TLDR? Here’s what we gathered from MOM’s Job Vacancy 2019 Report for Jobseekers & Employers
Are you an employer that has trouble hiring locals? Or are you a job seeker having difficulty landing a job after multiple interviews?
BGC Group absorbs breaks down the Job Vacancy Report published by the Ministry of Manpower provides insights to the reason for these job challenges and what you can do to solve them.
Industries that are the biggest sources of Singapore's jobs in 2019
The report identifies six industries that are likely to be the biggest source of jobs in the future. The six industries include construction, info communication and technology (ICT), professional services, financial & insurance services, wholesale trade and healthcare.
Of the 22,218 new jobs created from business formation and expansion, the average proportion of new job vacancies was 40% whereas for the six sectors, the average proportion of new job vacancies was around 50%.
Within these six industries, ICT holds the top spot of proportion of newly created job vacancies at about 60%. With many companies increasing their digital transformation efforts as well as the global fixation on technology, this should not come as a surprise.
While this is generally an optimistic sign for graduates with skills in the mentioned industries, it also means that organisations need to have competitive recruitment efforts to secure the best talent who are also highly demanded by peers.
Main reasons cited for why vacancies are unable to be filled by Singaporean locals
Why employers find it difficult to hire locals, explained:
One of most common reasons candidates listed for not accepting your job offer was because they found the pay unattractive. This was the response of 21% of candidates that rejected a professional, manager, executive & technician (PMET) job offer and 42% of candidates that were offered a non-PMET job.
Another common reason for rejecting offers across both PMET and non-PMET jobs was that candidates prefer not to work on public holidays and weekends. This was found in 14% of candidates offered a PMET job and a corresponding 34% of candidates offered a non-PMET job.
Specifically for non-PMET job offers, candidates seem to have issues with the proposed working conditions of the job. 34% of candidates rejected job offers because they preferred not to do shift work and 24% reported that they did not find the working environment conducive.
This is a timely reminder for employers to constantly review their job offers in line to the market, specifically in terms of compensation and benefits. This is more so for employers holding non-PMET job vacancies where most complaints surround the issue of perceived poor work life balance and working conditions.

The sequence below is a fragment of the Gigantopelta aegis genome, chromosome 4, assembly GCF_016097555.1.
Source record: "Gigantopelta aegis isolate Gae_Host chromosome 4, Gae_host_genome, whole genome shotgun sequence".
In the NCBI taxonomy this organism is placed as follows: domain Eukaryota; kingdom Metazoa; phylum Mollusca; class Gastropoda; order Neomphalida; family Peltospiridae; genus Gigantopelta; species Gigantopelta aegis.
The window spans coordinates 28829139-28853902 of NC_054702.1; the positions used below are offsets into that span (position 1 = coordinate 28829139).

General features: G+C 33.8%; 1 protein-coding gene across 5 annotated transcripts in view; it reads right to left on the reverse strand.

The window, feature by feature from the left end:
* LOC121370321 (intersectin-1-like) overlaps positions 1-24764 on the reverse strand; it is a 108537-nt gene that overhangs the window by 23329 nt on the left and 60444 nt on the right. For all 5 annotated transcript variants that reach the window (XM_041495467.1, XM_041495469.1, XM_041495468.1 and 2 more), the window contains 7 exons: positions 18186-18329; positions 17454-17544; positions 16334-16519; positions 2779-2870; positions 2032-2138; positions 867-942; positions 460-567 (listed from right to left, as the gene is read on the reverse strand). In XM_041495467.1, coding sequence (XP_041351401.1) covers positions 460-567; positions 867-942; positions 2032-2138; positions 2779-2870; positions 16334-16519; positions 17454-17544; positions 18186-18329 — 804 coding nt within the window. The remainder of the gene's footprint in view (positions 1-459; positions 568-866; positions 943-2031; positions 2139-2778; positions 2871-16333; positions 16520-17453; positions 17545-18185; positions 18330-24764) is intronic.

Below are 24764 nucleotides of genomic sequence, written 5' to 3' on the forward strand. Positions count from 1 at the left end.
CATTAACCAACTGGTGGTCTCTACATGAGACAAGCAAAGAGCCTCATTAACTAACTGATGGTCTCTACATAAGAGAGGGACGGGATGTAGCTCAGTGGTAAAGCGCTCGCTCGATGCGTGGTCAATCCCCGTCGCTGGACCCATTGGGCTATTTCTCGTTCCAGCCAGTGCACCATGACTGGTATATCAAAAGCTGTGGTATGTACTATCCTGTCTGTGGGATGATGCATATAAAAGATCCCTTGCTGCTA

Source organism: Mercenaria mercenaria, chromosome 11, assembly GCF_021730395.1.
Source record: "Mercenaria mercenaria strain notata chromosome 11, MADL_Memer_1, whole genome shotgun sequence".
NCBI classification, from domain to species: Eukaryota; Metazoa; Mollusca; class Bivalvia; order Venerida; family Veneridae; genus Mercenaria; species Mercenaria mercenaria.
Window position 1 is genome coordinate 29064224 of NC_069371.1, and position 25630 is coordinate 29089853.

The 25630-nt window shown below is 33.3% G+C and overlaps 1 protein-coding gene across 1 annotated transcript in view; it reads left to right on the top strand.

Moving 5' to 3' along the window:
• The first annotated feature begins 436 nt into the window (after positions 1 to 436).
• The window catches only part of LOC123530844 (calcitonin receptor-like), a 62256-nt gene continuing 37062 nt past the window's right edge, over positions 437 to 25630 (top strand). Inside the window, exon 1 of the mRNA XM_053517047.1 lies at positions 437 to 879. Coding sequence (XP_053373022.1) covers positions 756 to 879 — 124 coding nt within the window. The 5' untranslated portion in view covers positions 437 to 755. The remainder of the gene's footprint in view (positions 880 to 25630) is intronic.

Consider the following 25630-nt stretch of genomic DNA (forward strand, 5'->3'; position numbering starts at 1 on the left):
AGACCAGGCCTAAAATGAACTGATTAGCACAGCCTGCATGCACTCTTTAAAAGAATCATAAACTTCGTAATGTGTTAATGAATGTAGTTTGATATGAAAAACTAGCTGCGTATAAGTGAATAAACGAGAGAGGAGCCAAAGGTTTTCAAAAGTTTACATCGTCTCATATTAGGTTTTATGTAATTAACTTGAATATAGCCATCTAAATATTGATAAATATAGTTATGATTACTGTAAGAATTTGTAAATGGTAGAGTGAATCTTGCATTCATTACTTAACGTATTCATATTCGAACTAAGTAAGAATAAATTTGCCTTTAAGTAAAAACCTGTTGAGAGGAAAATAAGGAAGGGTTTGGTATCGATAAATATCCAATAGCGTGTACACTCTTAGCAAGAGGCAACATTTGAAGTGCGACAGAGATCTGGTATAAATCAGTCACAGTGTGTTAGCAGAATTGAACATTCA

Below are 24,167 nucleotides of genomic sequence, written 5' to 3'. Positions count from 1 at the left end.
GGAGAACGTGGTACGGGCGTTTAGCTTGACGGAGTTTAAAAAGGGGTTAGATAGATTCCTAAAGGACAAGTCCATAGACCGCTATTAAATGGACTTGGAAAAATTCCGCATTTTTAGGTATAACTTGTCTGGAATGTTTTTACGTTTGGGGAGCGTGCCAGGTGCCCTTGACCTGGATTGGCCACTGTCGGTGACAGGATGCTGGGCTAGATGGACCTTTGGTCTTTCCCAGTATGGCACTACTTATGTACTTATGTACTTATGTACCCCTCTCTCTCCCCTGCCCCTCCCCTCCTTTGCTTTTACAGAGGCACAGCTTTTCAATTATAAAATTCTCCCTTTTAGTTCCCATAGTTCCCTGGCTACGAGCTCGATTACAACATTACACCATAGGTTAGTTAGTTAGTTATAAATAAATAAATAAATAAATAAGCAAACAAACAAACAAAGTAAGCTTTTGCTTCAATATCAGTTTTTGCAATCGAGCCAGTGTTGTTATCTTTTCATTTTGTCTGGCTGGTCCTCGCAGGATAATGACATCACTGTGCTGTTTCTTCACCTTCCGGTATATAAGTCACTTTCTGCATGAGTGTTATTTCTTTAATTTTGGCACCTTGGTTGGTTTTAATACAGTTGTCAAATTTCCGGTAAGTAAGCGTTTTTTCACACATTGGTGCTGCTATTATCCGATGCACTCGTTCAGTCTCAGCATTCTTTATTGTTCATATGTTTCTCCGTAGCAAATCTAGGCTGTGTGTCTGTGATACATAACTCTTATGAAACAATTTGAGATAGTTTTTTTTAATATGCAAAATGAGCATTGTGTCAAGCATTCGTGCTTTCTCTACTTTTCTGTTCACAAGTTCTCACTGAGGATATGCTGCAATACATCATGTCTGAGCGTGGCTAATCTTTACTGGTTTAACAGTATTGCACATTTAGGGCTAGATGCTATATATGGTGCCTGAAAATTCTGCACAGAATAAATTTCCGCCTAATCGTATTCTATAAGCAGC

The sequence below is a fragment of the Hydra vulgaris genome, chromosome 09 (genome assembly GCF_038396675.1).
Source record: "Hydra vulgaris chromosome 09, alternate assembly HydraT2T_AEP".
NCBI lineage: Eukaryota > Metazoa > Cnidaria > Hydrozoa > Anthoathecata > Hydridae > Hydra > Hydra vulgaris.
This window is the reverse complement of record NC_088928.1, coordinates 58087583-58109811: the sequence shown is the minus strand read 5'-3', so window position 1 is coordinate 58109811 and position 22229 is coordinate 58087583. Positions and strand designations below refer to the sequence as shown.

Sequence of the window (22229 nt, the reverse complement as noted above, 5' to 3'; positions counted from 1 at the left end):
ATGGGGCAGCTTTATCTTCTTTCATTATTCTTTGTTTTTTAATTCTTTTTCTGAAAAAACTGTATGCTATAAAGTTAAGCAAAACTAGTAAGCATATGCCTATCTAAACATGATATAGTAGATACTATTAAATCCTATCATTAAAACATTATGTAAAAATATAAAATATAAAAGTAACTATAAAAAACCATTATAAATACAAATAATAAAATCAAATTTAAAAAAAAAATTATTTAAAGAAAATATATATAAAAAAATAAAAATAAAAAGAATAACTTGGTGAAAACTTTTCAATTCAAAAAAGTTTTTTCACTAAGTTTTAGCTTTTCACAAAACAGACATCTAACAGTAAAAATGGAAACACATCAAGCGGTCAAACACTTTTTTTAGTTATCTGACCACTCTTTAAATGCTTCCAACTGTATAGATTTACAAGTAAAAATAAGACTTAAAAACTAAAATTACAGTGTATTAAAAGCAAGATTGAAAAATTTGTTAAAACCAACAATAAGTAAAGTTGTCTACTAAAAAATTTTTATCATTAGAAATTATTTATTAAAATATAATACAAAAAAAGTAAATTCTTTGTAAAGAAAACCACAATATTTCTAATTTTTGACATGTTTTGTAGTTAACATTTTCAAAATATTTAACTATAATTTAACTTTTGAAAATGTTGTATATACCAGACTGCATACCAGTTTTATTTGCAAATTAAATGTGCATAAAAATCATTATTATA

Why candidates may find it difficult be considered for job vacancies, explained:
Within PMET jobs, 40% of employers had trouble filling vacancies due to candidates lacking specialised skills they were looking for. This was followed by 28% of employers citing that candidates did not have the working experience required.
Based on this survey, in order for candidates to increase their employability, they should focus on researching and acquiring the specific skills that employers are looking for. For example, fresh grads and even career switchers should consider partaking in internships and industrial experience during school breaks to increase their relevant working experience and to broaden their understanding of the needs of the industry they are looking to enter. Specialist courses, Career Trials, and project based work experience are also areas to consider adding to their working portfolio.
Top skills that makes job seekers more attractive to employers
Top skills needed for PMET jobs in Singapore
The top skill employers are looking for in PMET jobs is complex problem solving. Ironically, this term might seem obvious enough. However, complex problem solving is actually the combination of 2 sub-skills. Complex problem solving is really just 2 critical thinking skills. The first is the ability to understand complicated problems. For example, if a business is not generating the targeted revenue, candidates should be able to break this problem up to its subsidiaries such as is the cost of the product too high? Are the marketing channels not optimized? Then they must be able to develop solutions for each problem such as reducing production costs or optimizing marketing efforts.
Another commonly mentioned skill in PMET jobs is judgement and decision making. This pertains to the ability of candidates to make sound decisions based on the information they are given. Particularly, candidates need to possess good analytical skills to judge situations and their implications accurately. They must then prove that the decisions they make are in the best interest of meeting business objectives.
Top skills needed for Non-PMET jobs in Singapore
Within non-PMET jobs, employers are mostly looking for candidates that are service oriented. This should not come as a surprise considering the majority of non-PMET jobs are in the tertiary or service industry. Service orientation means candidates possess a “customer comes first” attitude, focusing on the needs of the client as the primary business objective.
In service industries, the skill of social perception is also highly regarded by employers. This is because social perception skills such as empathy are keys to high client satisfaction and retention in non-PMET jobs.
Both employers and candidates can gain valuable insights from this report. The report clearly highlights areas of improvements employers can focus on in order to attract more local candidates. Similarly, candidates can use the information from the report to upskill themselves to become more attractive to employers.